Oussama Khatib received his PhD from Sup’Aero, Toulouse, France, in 1980. He is Professor of Computer Science and Director of the Robotics Laboratory at Stanford University. His research focuses on methodologies and technologies in human-centered robotics including humanoid control architectures, human motion synthesis, interactive dynamic simulation, haptics, and human-friendly robot design. He is a Fellow of IEEE. He is Co-Editor of the Springer Tracts in Advanced Robotics (STAR) series and the Springer Handbook of Robotics, which received the PROSE Award for Excellence in Physical Sciences & Mathematics. Professor Khatib is the President of the International Foundation of Robotics Research (IFRR). He has been the recipient of numerous awards, including the IEEE RAS Pioneer Award in robotics and Automation, the IEEE RAS George Saridis Leadership Award in Robotics and Automation, the IEEE RAS Distinguished Service Award, the Japan Robot Association (JARA) Award in Research and Development, the Rudolf Kalman Award and the IEEE Technical Field Award.
Lecture: The Age of Human Robot Collaboration: Deep Sea Exploration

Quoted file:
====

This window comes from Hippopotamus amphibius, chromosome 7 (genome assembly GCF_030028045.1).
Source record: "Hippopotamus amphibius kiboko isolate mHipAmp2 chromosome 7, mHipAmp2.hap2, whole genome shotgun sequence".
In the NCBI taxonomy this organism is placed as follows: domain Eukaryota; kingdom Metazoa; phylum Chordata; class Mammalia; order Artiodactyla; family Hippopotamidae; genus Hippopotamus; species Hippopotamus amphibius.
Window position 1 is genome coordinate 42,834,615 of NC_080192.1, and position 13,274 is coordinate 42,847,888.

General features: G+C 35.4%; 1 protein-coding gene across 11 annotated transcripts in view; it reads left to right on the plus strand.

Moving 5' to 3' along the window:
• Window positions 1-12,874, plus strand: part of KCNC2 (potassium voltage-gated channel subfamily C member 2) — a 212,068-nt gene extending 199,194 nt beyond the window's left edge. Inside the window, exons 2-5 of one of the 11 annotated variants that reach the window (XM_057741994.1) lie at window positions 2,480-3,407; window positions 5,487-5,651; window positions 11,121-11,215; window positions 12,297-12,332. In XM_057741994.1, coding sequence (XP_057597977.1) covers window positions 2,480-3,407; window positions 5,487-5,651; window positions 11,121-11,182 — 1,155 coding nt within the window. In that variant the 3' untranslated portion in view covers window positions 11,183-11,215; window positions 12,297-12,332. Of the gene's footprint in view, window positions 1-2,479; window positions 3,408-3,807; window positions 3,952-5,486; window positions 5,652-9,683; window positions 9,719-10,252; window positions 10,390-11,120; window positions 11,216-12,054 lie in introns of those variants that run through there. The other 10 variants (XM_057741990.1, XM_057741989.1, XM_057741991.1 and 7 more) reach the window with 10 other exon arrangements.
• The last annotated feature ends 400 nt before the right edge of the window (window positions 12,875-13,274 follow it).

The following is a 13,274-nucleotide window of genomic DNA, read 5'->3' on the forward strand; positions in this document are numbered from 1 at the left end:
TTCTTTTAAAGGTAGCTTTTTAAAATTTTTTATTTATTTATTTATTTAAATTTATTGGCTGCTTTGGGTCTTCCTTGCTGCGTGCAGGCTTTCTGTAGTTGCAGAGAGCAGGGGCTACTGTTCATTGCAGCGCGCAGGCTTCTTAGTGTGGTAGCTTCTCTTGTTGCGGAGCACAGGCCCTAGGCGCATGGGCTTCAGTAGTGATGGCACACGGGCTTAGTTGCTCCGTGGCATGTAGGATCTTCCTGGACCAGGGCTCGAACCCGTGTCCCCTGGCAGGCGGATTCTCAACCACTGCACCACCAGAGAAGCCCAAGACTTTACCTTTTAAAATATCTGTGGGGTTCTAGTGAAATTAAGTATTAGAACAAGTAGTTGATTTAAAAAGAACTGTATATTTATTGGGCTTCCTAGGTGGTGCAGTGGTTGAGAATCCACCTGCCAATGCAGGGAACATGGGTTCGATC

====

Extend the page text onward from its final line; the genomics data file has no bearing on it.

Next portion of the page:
The promise of oceanic discovery has intrigued scientists and explorers, whether to study underwater ecology and climate change, or to uncover natural resources and historic secrets buried deep at archaeological sites. This quest to explore the oceans requires skilled human access, yet much of it is inaccessible to human divers. Accessing these depths is imperative since factors such as pollution and deep-sea trawling threaten ecology and archaeological sites. These needs demand a system that deploys human-level expertise at the depths – a robotic avatar could go where humans cannot, and yet embody human intelligence and intentions through immersive interfaces. The discussion focuses on the development of Ocean One, a bimanual humanoid robotic diver that brings intuitive haptic physical interaction to oceanic environments. The robot was deployed in an expedition in the Mediterranean to Louis XIV’s flagship Lune, lying off the coast of Toulon at ninety-one meters. This expedition demonstrated synergistic collaboration between a robot and a human, providing means for accomplishing challenging manipulation tasks in inhospitable environments. Ocean One’s demonstrated-ability to distance humans physically from dangerous and unreachable spaces while connecting their skills, intuition, and experience to the task promises to fundamentally alter remote work. Tasks such as coral-reef monitoring, underwater pipeline maintenance, and offshore & marine operations will greatly benefit from the robot capabilities. Robotic avatars will search for and acquire materials, build infrastructure, and perform disaster prevention and recovery operations – be it deep in oceans and mines, at mountain tops, or in space.